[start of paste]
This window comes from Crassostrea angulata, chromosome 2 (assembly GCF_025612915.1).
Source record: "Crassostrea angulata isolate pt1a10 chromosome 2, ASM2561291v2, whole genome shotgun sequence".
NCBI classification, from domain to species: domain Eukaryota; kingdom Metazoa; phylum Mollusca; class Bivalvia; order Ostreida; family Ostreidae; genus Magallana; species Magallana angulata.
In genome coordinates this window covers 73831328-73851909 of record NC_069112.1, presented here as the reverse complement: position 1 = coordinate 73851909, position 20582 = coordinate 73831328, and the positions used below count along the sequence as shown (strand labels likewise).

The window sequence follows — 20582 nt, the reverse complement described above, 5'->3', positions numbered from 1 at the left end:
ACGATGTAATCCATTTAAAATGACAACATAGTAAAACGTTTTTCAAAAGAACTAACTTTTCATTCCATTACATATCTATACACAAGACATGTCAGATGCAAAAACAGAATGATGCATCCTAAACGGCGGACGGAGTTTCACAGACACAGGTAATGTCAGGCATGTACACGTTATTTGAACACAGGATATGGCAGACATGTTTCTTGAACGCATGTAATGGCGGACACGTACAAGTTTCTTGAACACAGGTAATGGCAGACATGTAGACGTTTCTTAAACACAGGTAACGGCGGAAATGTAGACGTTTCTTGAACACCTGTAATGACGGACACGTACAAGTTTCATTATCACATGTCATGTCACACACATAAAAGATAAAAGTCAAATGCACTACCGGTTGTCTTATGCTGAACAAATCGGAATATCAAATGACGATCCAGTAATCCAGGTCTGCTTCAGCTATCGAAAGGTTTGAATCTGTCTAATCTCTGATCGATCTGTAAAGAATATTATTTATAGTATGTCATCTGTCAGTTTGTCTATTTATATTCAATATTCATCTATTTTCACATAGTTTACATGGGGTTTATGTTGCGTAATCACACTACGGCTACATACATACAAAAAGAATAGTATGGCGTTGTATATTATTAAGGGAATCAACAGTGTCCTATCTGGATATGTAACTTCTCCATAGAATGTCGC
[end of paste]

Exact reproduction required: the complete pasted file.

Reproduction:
This window comes from Crassostrea angulata, chromosome 2 (assembly GCF_025612915.1).
Source record: "Crassostrea angulata isolate pt1a10 chromosome 2, ASM2561291v2, whole genome shotgun sequence".
NCBI classification, from domain to species: domain Eukaryota; kingdom Metazoa; phylum Mollusca; class Bivalvia; order Ostreida; family Ostreidae; genus Magallana; species Magallana angulata.
In genome coordinates this window covers 73831328-73851909 of record NC_069112.1, presented here as the reverse complement: position 1 = coordinate 73851909, position 20582 = coordinate 73831328, and the positions used below count along the sequence as shown (strand labels likewise).

The window sequence follows — 20582 nt, the reverse complement described above, 5'->3', positions numbered from 1 at the left end:
ACGATGTAATCCATTTAAAATGACAACATAGTAAAACGTTTTTCAAAAGAACTAACTTTTCATTCCATTACATATCTATACACAAGACATGTCAGATGCAAAAACAGAATGATGCATCCTAAACGGCGGACGGAGTTTCACAGACACAGGTAATGTCAGGCATGTACACGTTATTTGAACACAGGATATGGCAGACATGTTTCTTGAACGCATGTAATGGCGGACACGTACAAGTTTCTTGAACACAGGTAATGGCAGACATGTAGACGTTTCTTAAACACAGGTAACGGCGGAAATGTAGACGTTTCTTGAACACCTGTAATGACGGACACGTACAAGTTTCATTATCACATGTCATGTCACACACATAAAAGATAAAAGTCAAATGCACTACCGGTTGTCTTATGCTGAACAAATCGGAATATCAAATGACGATCCAGTAATCCAGGTCTGCTTCAGCTATCGAAAGGTTTGAATCTGTCTAATCTCTGATCGATCTGTAAAGAATATTATTTATAGTATGTCATCTGTCAGTTTGTCTATTTATATTCAATATTCATCTATTTTCACATAGTTTACATGGGGTTTATGTTGCGTAATCACACTACGGCTACATACATACAAAAAGAATAGTATGGCGTTGTATATTATTAAGGGAATCAACAGTGTCCTATCTGGATATGTAACTTCTCCATAGAATGTCGC